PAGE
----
In case you haven’t noticed, our nation has already been invaded by somewhere between 11 and 35 million wetbacks (a/k/a “illegal immigrants”). That invasion is ongoing. But our government has not only done almost nothing to prevent that invasion and has, in many instances, openly encouraged it.
How can this be happening?
I suspect that part of legal foundation for failing to protect our “states” from this invasion is the presumption at the highest levels of government that our “states” are now merely territories rather than States of the Union. If “Texas” is deemed to be a territory, the federal government has no constitutional obligation to protect Texas from an invasion by illegal aliens. In fact, within the territory of “Texas,” the Congress might be within its constitutional powers to encourage Mexicans to invade and populate that “territory”.
• Article 4.4.4 also deals with the federal government’s duty to provide military force to protect the States of the Union against “domestic Violence”–internal riots, revolutions, etc.–but only if the legislature of such State of the Union (and/or the Executive Branch, if the legislature is not in session) applies for federal assistance.
For example, as I write this article, we expect that a grand jury will soon declare if the white police officer who shot a black teenager in Ferguson, Missouri was justified in doing so–or if the police officer should be charged and prosecuted for murder or manslaughter. More importantly, we are not only waiting to hear what the grand jury decides, we’re also waiting to see if blacks in the area will riot if the white police officer is exonerated.
If Missouri were a State of the Union, the federal government might have no authority to send federal troops into Missouri to quell the rioting unless the legislature or executive branch of The State of Missouri appealed for that assistance. As long as the government of The State of Missouri said “We got this,” the feds could mind their own business and keep their troops back on the East Coast. Thus, the States of the Union are protected from intrusion by federal troops–unless the legislature or governor of the State ask for assistance.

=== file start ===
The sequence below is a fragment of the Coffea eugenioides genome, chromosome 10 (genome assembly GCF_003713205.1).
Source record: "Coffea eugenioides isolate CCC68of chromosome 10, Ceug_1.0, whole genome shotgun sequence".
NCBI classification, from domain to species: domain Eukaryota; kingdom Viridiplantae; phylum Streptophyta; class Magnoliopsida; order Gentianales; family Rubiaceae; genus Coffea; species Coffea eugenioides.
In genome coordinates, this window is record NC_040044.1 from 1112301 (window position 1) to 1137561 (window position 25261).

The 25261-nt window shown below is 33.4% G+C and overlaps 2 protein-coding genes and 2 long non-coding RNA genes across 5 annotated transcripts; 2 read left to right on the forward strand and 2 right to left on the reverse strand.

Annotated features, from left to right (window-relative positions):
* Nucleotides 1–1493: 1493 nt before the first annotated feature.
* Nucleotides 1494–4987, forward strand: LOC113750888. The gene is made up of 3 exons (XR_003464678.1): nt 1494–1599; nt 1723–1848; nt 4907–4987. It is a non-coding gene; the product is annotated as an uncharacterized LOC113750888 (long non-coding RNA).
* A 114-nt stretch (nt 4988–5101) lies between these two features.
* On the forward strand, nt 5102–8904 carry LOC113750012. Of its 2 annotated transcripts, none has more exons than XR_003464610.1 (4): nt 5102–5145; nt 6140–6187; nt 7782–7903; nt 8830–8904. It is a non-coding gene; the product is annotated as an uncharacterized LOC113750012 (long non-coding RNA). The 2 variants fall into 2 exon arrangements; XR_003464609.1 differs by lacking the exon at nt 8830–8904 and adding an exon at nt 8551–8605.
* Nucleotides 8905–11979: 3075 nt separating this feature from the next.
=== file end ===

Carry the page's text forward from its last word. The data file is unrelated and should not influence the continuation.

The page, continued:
If the federal government can send troops to Ferguson without the Missouri legislature or governor (if the legislature is not in session) asking for assistance, Missouri is no longer protected from intrusion by federal troops. If that’s true, is “Missouri” still a State of the Union–or is “Missouri” now deemed to be a territory and/or administrative district of the United States?
• We may have seen the first conflict between what were believed to be States of the Union and the federal government’s presumption that these “States” were really territories in A.D. 1963, when Governor George Wallace stood in the doorway of the University of Alabama to resist federal troops’ determination to integrate white schools in Alabama with black students. Wallace was generally condemned and explained away as a racist–and those condemnations may have been true.
But it’s also true that Wallace was a proponent of “States’ Rights”–a concept which, at the time, was also vilified and treated to a big dose of contempt.
In the end, Wallace’s resistance was overcome by 100 members of the National Guard acting on orders of President John F. Kennedy. There was no appeal by the Governor of Alabama (Wallace) nor by the legislature of Alabama to the federal government to send troops to help quell “domestic Violence” in The State of Alabama. President Kennedy apparently acted unilaterally to deploy federal-troops/national-guard into Alabama without appeal by the government of the”state” of “Alabama”.
Did the conflict in Alabama signal that “States [of the Union] Rights” were being ignored and openly violated by the federal government? Or did the federal government’s unilateral deployment of troops signal that “Alabama” was no longer deemed to be a State of the Union but was, instead, presumed to be a territory or administrative district of the United States?
I won’t argue that Wallace’s attempt to maintain segregation was justified, but I wonder if the significance of the correlative loss of “States’ Rights” was fully appreciated or even imagined at that time.
If “States’ Rights” (as in “States of the Union”) are gone, you are presumed to be a subject (rather than an individual sovereign), and Congress is presumed to be an aristocracy in charge of ruling this nation’s people as if we were all a bunch of animals, peons, or even slaves.